Yavapai Youth Choir

Bringing Music Appreciation to Area Youth

By Monica Kaplan

There is a memorable line in the movie classic “The Sound of Music” that could have been spoken by Arlene Hardy, the Artistic Director of Yavapai Youth Choirs program:

“Is there a more beautiful expression of what is good in this country of ours than the innocent voices of our children?”

This same view is what motivates Hardy to continue to build and expand the youth choral program she and Amy Van Winkle started in 2014. This fall she is adding a third choir option into the mix, one for 9-11 year-olds, and for the first time it includes boys.

“This is an exciting new opportunity for the younger kids who love to sing and want to get started on enhancing their musical education,” says Hardy.

Hardy, along with her new two co-directors, Michelle Grubert and Scott Neese, are particularly energized about bringing boys into their youth line-up for the first time. This new group will complement the two existing all-girls’ choirs, which are for ages 12-18. The first girls’ choir is a touring, advanced ensemble (Voci Sorella), and the second is a preparatory choir, (Angelo Voci). Both groups are by audition.

Hardy says all three groups focus on teaching healthy singing techniques, music theory, sight-reading, and providing performance opportunities and exposure to the broader world of music appreciation and education.

Hardy began directing the Women’s Chorale at Yavapai College in 1996, when her family moved to Prescott. She continued as director for eight years, returning in 2015 and has been at the helm since. She is also the founder and director of the Prescott Women’s Chamber Choir since 2002. However, her love for the sweet sounds of younger voices has always inspired and motivated her.

“I remember when I would be researching a piece for my women’s groups, music kept popping up for youth choirs, and I found myself really drawn to it.  Most of the songs were about how children are the hope of the future. I see them as people, ready to blossom, and I really value what they have to offer.”

As she enters the third year of working with the two girls’ choirs, she is sad she will be moving forward without VanWinkle for now, who is taking a sabbatical

“She’s a large part of why I wanted to start this program,” Hardy says about her co-founder. “She is by far one of the finest music educators you will find.  But I’m also excited to have someone like Scott Neese, who’s been an instructor at YC since 2016.”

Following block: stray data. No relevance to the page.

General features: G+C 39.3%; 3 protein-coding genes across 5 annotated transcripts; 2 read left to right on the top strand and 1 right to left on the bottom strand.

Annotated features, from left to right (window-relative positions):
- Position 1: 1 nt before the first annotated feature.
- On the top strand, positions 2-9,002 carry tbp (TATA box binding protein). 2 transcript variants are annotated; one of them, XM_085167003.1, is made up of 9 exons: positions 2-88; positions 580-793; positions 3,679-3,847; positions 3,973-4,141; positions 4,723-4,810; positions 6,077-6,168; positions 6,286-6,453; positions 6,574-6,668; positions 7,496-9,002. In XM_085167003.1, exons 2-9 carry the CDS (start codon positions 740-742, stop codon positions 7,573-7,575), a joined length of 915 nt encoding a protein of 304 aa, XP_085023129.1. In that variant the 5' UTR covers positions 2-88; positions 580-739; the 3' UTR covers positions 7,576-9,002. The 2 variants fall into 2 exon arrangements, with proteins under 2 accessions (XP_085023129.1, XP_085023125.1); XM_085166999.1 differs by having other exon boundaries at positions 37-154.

Neese will be directing the preparatory girls’ choir, and Michelle Grubert will be working with the new ages 9-11 boys’ and girls’ choir. Hardy will direct the advanced girls’ group, but will again assume the role of artistic director over all three groups.

“We will be collaborating as a team throughout this upcoming season. It’s very important to us also that we collaborate out in the community as well. We want to be another choral opportunity for kids to participate in that will only enhance what they’re already doing in their schools. That’s really of major importance to me – to work with the choirs in the area school systems.”

Looking ahead, Hardy has long-range goals of adding a choir with older boys, whose voices have made the change, and then mixing them with the advanced women’s voices.

“With older boys there is a whole other repertoire of music to choose from,” states the busy choral director, mother of three and accomplished operatic, musical theater and solo singer herself. “The timbre, the sonority, the overall sound complex is different. There’s more base and depth to it that women can’t have.”

For this upcoming season, one of Hardy’s area of focus will include scheduling the three vocal groups for more charity concerts and benefits; and taking the advanced group on tours and entering them in competitions.

There are so many competitions out there for youth choirs, she states.

“One thing wonderful about festivals and choir competitions is they motivate you to practice and achieve. It’s about what we accomplish in rehearsals for these special events and the growth that comes inherently from the preparation.

“It also exposes them to what else is out there in the musical world, and where they fit in the whole.”

When it comes to talking about what part she can play in grooming young people for their future, that’s where this energetic, passionate music lover gets the most animated.

“I want to be a part of helping to shape them. I see how music can be used to build the future of these kids.

“Part of what’s going on is I find hope in the youth,” she adds. “I want to help build their self-esteem now, so they can take it with them into whatever role they’re going to do in their lives. All the tools we use in music are synthesized into life in general. It goes hand in hand. The discipline in music is something you can incorporate into life.

“I am blessed I can use music to help build them into productive, responsible adults, along with fostering a lifelong enjoyment of music.”

Auditions for placement into the preparatory (Angelo Voci) or advanced (Voci Sorella) choirs can be set up by calling Lorrie Vodika, in the Yavapai College Music Department, at (928)776-2045. To register for the new beginning choir for boys and girls ages 9-11, also call (928)776-2045. The first rehearsal date for all three groups is Monday, August 21. The 9-11 age group will practice from 4-5 p.m.; and the girls’ choirs will practice from 4 – 6:30 p.m.

 

Author: PrescottWomanMagazine

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